Review: Bert & I

Originally for Elder Gods' Rave 20

Most of you are probably aware that I am a Californian only by circumstance. I’d rather be a New Englander, where I was born and raised. I miss weather. In Northern California, it turns kinda chilly but all the snow falls in Donner Pass; it’s too warm in the Bay Area to get anything but rain, and we don’t get a lot of that, either. Mark Twain put it best in Roughing It.

I miss understated New England humor. Admittedly, I miss just about anything understated, but I very much miss Yankee humor.

People from New Hampshire, Maine, and Vermont, the three states generally acknowledged to be the most New England-y, are generally assumed to be a taciturn, humorless lot, but that’s a misapprehension. It’s just they that have a dry, understated humor that is very unlike New York’s Jerry Seinfeld-style neuroticism and Los Angeles’ Carrey-esque manic energy. It’s something that takes a little while to appreciate if you haven’t grown up with it. It doesn’t translate well to television because there’s a subtlety about it, and successful TV has to be broad to be successful.

Some of the best Yankee humor to be found is the work of Marshall Dodge and Bob Bryan, in a series of recordings about a pair of characters; Bert and the unnamed narrator. The first of these, Bert and I, was recorded in 1958, and effectively captures the nature of good Yankee humor. Of course, these days, it’s difficult to find much in the way of rural New England, and even harder to find a lobster fisherman who is actually breaking even. But the essence of Bert and I is the straight delivery of funny material, and the New England tale-swapping tradition.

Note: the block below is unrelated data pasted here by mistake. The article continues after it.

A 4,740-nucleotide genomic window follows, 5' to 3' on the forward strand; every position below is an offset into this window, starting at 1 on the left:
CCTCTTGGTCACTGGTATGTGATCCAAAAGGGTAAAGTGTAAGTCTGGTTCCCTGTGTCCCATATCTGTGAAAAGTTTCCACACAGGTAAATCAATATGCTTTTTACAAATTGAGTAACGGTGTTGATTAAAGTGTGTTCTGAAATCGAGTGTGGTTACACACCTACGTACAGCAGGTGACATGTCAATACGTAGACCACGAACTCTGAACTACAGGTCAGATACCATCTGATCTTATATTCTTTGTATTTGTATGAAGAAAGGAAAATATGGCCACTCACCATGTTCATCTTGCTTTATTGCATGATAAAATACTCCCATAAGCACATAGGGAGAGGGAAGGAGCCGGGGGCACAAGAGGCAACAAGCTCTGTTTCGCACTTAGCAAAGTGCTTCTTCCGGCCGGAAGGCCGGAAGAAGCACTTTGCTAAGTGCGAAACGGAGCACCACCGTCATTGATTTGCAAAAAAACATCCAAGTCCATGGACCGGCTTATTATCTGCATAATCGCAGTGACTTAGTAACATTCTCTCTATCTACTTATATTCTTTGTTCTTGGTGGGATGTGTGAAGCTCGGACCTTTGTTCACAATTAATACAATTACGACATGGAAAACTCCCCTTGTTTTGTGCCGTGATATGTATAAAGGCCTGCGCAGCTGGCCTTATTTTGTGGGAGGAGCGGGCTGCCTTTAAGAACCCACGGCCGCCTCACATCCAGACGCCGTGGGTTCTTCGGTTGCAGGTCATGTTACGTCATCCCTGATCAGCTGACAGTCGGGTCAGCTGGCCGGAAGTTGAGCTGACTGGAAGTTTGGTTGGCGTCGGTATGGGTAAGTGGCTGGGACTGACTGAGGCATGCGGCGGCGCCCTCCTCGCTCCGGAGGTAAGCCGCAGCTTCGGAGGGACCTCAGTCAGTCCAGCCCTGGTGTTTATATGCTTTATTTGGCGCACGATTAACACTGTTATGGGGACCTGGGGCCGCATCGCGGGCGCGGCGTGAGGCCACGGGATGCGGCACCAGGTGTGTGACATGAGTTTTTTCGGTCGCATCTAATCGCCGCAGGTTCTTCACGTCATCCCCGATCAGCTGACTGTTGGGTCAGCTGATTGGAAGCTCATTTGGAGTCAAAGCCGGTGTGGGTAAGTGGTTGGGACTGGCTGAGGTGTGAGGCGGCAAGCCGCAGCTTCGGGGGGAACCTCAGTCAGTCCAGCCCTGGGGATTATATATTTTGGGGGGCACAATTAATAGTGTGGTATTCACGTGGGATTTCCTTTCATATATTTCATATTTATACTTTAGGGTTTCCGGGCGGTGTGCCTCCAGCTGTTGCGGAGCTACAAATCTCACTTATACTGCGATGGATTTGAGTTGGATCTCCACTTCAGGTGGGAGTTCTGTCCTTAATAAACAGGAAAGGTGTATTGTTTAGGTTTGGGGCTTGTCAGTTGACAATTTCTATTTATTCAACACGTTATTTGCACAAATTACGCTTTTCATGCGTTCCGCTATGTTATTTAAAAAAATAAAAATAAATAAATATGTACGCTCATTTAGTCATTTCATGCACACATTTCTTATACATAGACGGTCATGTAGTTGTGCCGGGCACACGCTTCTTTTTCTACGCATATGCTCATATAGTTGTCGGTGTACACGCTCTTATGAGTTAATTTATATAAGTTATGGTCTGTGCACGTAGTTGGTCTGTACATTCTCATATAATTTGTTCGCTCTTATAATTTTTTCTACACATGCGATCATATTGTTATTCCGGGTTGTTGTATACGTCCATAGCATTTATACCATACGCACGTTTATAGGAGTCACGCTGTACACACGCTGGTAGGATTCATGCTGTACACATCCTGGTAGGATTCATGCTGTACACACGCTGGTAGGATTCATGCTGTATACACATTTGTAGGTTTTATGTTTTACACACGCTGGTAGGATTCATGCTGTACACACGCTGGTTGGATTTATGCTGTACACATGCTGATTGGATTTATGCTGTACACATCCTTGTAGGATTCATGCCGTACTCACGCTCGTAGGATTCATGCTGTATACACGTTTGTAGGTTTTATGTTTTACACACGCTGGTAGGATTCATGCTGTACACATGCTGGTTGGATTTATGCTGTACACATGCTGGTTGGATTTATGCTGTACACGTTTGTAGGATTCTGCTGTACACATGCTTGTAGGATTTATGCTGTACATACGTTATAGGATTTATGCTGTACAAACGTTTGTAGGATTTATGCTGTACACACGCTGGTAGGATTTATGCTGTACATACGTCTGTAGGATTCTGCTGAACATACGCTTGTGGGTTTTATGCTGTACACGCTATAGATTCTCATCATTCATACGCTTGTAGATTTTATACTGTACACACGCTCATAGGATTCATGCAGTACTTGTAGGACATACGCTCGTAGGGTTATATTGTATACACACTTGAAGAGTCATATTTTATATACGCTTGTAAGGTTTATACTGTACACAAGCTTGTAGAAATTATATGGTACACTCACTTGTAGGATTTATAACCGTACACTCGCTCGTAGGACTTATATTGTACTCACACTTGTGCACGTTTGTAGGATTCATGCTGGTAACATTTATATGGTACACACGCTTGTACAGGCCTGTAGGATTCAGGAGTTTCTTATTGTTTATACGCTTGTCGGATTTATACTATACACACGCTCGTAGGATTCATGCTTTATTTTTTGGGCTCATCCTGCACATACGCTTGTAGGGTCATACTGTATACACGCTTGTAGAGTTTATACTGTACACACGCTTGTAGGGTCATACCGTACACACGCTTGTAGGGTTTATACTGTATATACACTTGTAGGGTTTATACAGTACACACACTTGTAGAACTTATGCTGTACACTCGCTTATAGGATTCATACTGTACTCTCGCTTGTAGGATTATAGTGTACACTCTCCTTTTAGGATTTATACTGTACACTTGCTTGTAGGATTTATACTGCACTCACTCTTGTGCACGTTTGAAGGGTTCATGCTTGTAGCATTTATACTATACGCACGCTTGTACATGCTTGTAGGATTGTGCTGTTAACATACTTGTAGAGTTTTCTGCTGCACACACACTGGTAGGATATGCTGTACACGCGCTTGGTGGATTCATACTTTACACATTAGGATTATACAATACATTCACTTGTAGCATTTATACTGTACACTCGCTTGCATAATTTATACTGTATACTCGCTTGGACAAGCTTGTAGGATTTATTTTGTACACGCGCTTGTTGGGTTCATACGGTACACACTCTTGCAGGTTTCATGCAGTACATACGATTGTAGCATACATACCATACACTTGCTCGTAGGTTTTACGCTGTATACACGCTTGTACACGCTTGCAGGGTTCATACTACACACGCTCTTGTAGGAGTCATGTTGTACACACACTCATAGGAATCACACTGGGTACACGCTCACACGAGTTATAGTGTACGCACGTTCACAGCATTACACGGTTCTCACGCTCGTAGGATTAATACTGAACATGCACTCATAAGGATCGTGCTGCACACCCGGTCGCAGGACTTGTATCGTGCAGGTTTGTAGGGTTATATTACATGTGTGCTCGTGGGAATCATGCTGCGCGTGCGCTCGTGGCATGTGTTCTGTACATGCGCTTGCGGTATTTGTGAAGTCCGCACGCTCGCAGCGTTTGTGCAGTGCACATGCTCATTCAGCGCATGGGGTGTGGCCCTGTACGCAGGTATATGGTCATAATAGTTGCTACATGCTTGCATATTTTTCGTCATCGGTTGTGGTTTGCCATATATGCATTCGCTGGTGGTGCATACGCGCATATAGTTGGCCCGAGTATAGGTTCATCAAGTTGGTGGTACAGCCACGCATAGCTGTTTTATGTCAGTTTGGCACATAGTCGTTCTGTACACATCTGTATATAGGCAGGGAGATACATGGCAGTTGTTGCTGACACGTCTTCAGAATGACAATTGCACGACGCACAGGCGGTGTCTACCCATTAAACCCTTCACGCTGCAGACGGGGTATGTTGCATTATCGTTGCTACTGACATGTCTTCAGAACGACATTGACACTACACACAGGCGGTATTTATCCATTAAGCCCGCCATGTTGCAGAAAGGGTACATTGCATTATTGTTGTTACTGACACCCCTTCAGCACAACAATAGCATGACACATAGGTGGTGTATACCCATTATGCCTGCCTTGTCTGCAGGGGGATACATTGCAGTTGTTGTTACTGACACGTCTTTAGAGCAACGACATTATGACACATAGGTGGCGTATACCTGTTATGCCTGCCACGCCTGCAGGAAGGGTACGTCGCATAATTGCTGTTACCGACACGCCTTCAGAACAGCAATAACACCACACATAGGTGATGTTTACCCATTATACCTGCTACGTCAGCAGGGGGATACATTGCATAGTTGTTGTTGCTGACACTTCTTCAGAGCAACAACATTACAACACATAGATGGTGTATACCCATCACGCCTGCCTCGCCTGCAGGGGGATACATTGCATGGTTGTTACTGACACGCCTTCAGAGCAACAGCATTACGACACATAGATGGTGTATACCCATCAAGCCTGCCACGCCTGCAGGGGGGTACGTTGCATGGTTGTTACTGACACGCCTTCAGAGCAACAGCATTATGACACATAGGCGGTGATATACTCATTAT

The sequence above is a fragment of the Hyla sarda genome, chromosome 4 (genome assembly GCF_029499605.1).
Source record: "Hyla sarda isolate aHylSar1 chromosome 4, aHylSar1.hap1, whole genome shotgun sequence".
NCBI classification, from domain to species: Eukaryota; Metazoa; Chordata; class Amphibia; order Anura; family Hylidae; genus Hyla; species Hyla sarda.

The point of a long story joke is that it leads you towards a certain conclusion and then substitutes another, unexpected ending onto it. Some of my favorite story jokes are from Bert and I, simply because they are well-told, and the ending is funny every time. And enduring appeal is something that much humor lacks (where now former king of "comedy" Andrew Dice Clay?).

But the albums aren’t just stories. There are also short exchanges, such as The Long Hill:

"I don’t know about your farm in Maine, mister, I have a ranch in Texas that is so large that it takes me five days to drive around my entire spread."

"I have a car just like that myself."

Not terribly funny on paper, but Marshall Dodge’s delivery is nothing short of elegant. From the long Gagnon, World Champeen Moose Caller and The Body in the Kelp to all thirty-one hilarious seconds of The Silent Chainsaw, Bert and I records are full of refreshingly original laughter, even years after they were recorded.

Later albums became more topical: Bert and I Stem Inflation lacks some of the timeless quality of the earlier two records, but they are worth listening to even still.

And the icing on the cake is that the Bert and I company is real old-fashioned in some of the more pleasant ways. I ordered their two CDs which have the four essential Bert and I records on them, but their shipping rates had changed from the brochure I got. So what did they do? Well, they sent me the CDs anyway, along with a note saying I owed them a dollar. How many multimillion dollar conglomerates would have done the same? So I made sure I added an extra dollar the next time I made an order. Old-fashioned, and I have to admit, charming.